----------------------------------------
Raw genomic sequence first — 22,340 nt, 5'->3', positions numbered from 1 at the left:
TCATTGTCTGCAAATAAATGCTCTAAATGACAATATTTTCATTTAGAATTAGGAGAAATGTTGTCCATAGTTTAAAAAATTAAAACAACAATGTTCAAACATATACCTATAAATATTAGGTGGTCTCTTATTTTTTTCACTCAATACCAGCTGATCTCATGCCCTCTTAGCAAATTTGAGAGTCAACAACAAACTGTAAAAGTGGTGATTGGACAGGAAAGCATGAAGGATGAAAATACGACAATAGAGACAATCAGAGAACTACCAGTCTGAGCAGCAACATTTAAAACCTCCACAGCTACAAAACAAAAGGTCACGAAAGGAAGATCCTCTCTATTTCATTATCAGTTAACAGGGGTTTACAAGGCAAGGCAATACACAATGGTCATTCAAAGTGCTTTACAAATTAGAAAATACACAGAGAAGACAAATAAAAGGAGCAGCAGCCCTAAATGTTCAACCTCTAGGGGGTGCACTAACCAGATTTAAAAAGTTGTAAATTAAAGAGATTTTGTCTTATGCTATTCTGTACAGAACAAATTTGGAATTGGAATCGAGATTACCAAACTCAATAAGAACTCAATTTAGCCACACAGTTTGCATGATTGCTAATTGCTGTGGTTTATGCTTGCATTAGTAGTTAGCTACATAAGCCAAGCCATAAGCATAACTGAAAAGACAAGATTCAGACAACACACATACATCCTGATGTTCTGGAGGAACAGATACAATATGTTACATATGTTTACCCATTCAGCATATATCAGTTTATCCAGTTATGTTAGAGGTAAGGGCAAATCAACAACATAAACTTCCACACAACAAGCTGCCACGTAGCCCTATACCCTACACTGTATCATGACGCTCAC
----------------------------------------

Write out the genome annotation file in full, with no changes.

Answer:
Raw genomic sequence first — 22,340 nt, 5'->3', positions numbered from 1 at the left:
TCATTGTCTGCAAATAAATGCTCTAAATGACAATATTTTCATTTAGAATTAGGAGAAATGTTGTCCATAGTTTAAAAAATTAAAACAACAATGTTCAAACATATACCTATAAATATTAGGTGGTCTCTTATTTTTTTCACTCAATACCAGCTGATCTCATGCCCTCTTAGCAAATTTGAGAGTCAACAACAAACTGTAAAAGTGGTGATTGGACAGGAAAGCATGAAGGATGAAAATACGACAATAGAGACAATCAGAGAACTACCAGTCTGAGCAGCAACATTTAAAACCTCCACAGCTACAAAACAAAAGGTCACGAAAGGAAGATCCTCTCTATTTCATTATCAGTTAACAGGGGTTTACAAGGCAAGGCAATACACAATGGTCATTCAAAGTGCTTTACAAATTAGAAAATACACAGAGAAGACAAATAAAAGGAGCAGCAGCCCTAAATGTTCAACCTCTAGGGGGTGCACTAACCAGATTTAAAAAGTTGTAAATTAAAGAGATTTTGTCTTATGCTATTCTGTACAGAACAAATTTGGAATTGGAATCGAGATTACCAAACTCAATAAGAACTCAATTTAGCCACACAGTTTGCATGATTGCTAATTGCTGTGGTTTATGCTTGCATTAGTAGTTAGCTACATAAGCCAAGCCATAAGCATAACTGAAAAGACAAGATTCAGACAACACACATACATCCTGATGTTCTGGAGGAACAGATACAATATGTTACATATGTTTACCCATTCAGCATATATCAGTTTATCCAGTTATGTTAGAGGTAAGGGCAAATCAACAACATAAACTTCCACACAACAAGCTGCCACGTAGCCCTATACCCTACACTGTATCATGACGCTCAC